Steady personalities are also people-oriented. They are described as stable, supportive, accommodating, good listeners and counsellors. The Steady personality does not like change; they ask “How?” and “When?”

The Conscientious personalities are critical thinkers who like things organized logically in steps. Correct and careful, they are cautious individuals who ask “Why?” and “How?”

Like the Conscientious personalities, Dominant personalities are also task oriented. Dominants are direct, decisive, determined doers. They ask “What?”

While the other styles are represented by larger percentages of the population, (Influential 25-30%, Steady 30-35% and Conscientious 20-25%), the Dominant style applies to only 10-15%%, and frequently to business owners. I can see that—a top reason that individuals buy a business is the independence of owning their own business and being their own boss. And business owners are big on results. (After Influential, Dominant was my second highest score.)

Improving our connections

As our exercise was structured around improving their selling skills, each team member was given performance tips specific to their personality type. Here are a few:

  • With better organization, I’s will avoid misplacing orders and contact information. They’ll also benefit by ending their day on a positive note–listening to a motivational CD or reading from a positive book.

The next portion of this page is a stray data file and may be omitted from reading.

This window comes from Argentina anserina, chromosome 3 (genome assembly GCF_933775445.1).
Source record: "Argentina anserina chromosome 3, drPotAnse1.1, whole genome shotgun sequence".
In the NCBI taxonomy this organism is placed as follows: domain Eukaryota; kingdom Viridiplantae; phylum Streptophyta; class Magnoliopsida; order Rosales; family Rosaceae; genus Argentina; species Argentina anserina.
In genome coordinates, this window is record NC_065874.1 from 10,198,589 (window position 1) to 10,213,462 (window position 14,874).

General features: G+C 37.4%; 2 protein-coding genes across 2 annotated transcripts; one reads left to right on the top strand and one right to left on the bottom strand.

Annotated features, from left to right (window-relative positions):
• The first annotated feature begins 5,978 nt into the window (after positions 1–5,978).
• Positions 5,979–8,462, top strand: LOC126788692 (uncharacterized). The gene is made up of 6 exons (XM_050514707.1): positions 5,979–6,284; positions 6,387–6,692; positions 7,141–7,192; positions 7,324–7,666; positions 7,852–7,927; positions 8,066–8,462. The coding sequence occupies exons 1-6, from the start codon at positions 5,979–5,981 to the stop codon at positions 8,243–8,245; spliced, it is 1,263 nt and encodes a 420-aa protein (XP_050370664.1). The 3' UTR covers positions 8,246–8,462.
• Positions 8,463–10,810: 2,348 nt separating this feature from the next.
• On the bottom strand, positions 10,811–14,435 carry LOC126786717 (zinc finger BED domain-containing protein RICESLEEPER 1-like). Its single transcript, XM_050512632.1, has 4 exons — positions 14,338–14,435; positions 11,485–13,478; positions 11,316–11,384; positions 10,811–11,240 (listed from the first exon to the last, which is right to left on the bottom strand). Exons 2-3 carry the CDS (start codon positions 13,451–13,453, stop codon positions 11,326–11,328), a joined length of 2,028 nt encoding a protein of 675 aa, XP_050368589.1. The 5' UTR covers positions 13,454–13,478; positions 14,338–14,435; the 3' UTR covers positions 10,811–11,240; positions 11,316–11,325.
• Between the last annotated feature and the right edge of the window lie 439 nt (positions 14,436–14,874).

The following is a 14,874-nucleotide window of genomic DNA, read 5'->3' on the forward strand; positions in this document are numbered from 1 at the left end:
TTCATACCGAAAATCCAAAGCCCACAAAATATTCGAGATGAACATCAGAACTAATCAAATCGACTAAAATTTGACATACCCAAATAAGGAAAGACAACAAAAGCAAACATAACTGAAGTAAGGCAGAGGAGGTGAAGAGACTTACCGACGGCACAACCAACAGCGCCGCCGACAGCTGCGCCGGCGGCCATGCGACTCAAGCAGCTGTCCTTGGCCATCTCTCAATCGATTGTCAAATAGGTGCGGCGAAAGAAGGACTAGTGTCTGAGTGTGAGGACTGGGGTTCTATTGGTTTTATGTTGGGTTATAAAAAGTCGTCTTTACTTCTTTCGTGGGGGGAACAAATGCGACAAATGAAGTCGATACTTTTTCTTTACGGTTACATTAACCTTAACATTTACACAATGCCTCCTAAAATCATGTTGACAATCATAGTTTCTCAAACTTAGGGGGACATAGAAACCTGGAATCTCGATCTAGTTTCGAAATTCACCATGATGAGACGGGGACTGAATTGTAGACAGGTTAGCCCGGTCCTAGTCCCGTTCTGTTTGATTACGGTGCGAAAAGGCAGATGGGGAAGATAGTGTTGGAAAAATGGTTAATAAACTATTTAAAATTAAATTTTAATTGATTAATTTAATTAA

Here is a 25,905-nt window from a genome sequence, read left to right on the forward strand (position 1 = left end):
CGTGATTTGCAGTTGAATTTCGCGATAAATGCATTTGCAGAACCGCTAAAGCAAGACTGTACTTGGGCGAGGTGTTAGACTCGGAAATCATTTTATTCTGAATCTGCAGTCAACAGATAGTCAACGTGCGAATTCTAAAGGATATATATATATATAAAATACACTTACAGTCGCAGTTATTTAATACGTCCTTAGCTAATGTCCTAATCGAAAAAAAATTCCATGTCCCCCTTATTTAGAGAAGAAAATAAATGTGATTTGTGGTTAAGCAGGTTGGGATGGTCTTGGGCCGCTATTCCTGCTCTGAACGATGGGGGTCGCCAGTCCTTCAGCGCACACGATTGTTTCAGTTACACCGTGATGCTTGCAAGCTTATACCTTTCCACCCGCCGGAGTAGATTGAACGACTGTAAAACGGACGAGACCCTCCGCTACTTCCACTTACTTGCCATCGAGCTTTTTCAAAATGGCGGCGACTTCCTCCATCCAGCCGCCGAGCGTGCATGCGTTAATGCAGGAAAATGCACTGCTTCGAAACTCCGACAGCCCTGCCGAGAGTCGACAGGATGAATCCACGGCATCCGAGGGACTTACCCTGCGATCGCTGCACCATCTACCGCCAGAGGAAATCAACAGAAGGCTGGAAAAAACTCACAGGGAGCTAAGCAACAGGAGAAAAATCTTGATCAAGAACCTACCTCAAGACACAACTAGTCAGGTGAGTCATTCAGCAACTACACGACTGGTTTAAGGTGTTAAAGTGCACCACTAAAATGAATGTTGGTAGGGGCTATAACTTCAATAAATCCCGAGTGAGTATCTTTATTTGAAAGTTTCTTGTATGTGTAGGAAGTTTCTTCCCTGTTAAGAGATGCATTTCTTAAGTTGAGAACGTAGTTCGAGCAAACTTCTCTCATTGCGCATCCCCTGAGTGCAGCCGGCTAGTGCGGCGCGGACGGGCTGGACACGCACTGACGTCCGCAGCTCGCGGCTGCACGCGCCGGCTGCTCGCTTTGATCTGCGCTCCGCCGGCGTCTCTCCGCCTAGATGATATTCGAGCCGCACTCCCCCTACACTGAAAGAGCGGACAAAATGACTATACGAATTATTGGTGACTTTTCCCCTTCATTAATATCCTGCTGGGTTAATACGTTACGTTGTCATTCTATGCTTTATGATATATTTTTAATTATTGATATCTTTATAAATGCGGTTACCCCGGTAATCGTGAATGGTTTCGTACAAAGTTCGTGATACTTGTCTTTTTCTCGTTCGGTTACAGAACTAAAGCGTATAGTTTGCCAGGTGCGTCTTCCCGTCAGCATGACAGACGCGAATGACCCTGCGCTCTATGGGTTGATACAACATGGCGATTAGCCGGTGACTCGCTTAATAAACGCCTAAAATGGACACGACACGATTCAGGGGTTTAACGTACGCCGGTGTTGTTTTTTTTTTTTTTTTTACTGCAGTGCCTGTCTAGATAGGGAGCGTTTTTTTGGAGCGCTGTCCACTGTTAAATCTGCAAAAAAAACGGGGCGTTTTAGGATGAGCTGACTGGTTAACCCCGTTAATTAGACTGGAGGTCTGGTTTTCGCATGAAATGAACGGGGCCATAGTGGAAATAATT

• It’s important for S’s not to take a “no” personally. They’ll project greater confidence by practicing assertive communication skills.
  • C’s can be too focused on facts and details that can overwhelm other personality types on the receiving end of the information. They can connect better with more people by loosening up and smiling. So can D’s.
  • D’s will also get better results if they slow down, cultivate active listening skills and learn to speak in softer voice tones so they don’t come across as pushy or overbearing.

Learn about others around you so you can improve your communication to them:

  • Match the pacing of the person you’re talking to. A person’s energy and the pace of their conversation are good clues to their style. An example: I’s and D’s are energetic and faster talkers.
  • I’s and S’s need to like you so building your relationship comes first. And without respect, your relationship with C’s and D’s will go nowhere.
  • Ask someone you trust to monitor and critique your performance.

And in case you’re wondering, back at the pool:

  • A D finds the deep end and jumps in;
  • An I makes it a party, inviting their friends;
  • An S takes their time adjusting to the pool entering one step at a time, and ensures the pool safe;
  • A C studies the topic first and starts with lessons.

Have you taken training like this before? Have you put it to use? Most people take the training and then fail to put what they learned into practice. Start questioning yourself as to the personality type of each person you meet over the coming weeks and develop the habit of adjusting your communication style to them. You may be surprised at how much more effective you become.

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Gregory Kells